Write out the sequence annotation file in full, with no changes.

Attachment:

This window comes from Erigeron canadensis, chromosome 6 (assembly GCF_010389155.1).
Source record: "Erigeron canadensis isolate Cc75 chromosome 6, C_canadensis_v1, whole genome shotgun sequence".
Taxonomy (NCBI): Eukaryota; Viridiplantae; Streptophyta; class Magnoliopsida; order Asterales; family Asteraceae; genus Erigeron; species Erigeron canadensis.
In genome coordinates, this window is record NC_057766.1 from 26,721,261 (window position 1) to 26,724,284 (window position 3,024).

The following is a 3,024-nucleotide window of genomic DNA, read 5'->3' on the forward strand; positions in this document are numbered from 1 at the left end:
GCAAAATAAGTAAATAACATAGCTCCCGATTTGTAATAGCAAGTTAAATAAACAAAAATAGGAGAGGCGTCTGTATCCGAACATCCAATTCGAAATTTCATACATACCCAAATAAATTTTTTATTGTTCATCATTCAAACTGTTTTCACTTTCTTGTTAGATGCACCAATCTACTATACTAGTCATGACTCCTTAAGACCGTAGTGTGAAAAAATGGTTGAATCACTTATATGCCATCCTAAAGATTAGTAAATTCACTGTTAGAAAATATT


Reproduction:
This window comes from Erigeron canadensis, chromosome 6 (assembly GCF_010389155.1).
Source record: "Erigeron canadensis isolate Cc75 chromosome 6, C_canadensis_v1, whole genome shotgun sequence".
Taxonomy (NCBI): Eukaryota; Viridiplantae; Streptophyta; class Magnoliopsida; order Asterales; family Asteraceae; genus Erigeron; species Erigeron canadensis.
In genome coordinates, this window is record NC_057766.1 from 26,721,261 (window position 1) to 26,724,284 (window position 3,024).

The following is a 3,024-nucleotide window of genomic DNA, read 5'->3' on the forward strand; positions in this document are numbered from 1 at the left end:
GCAAAATAAGTAAATAACATAGCTCCCGATTTGTAATAGCAAGTTAAATAAACAAAAATAGGAGAGGCGTCTGTATCCGAACATCCAATTCGAAATTTCATACATACCCAAATAAATTTTTTATTGTTCATCATTCAAACTGTTTTCACTTTCTTGTTAGATGCACCAATCTACTATACTAGTCATGACTCCTTAAGACCGTAGTGTGAAAAAATGGTTGAATCACTTATATGCCATCCTAAAGATTAGTAAATTCACTGTTAGAAAATATT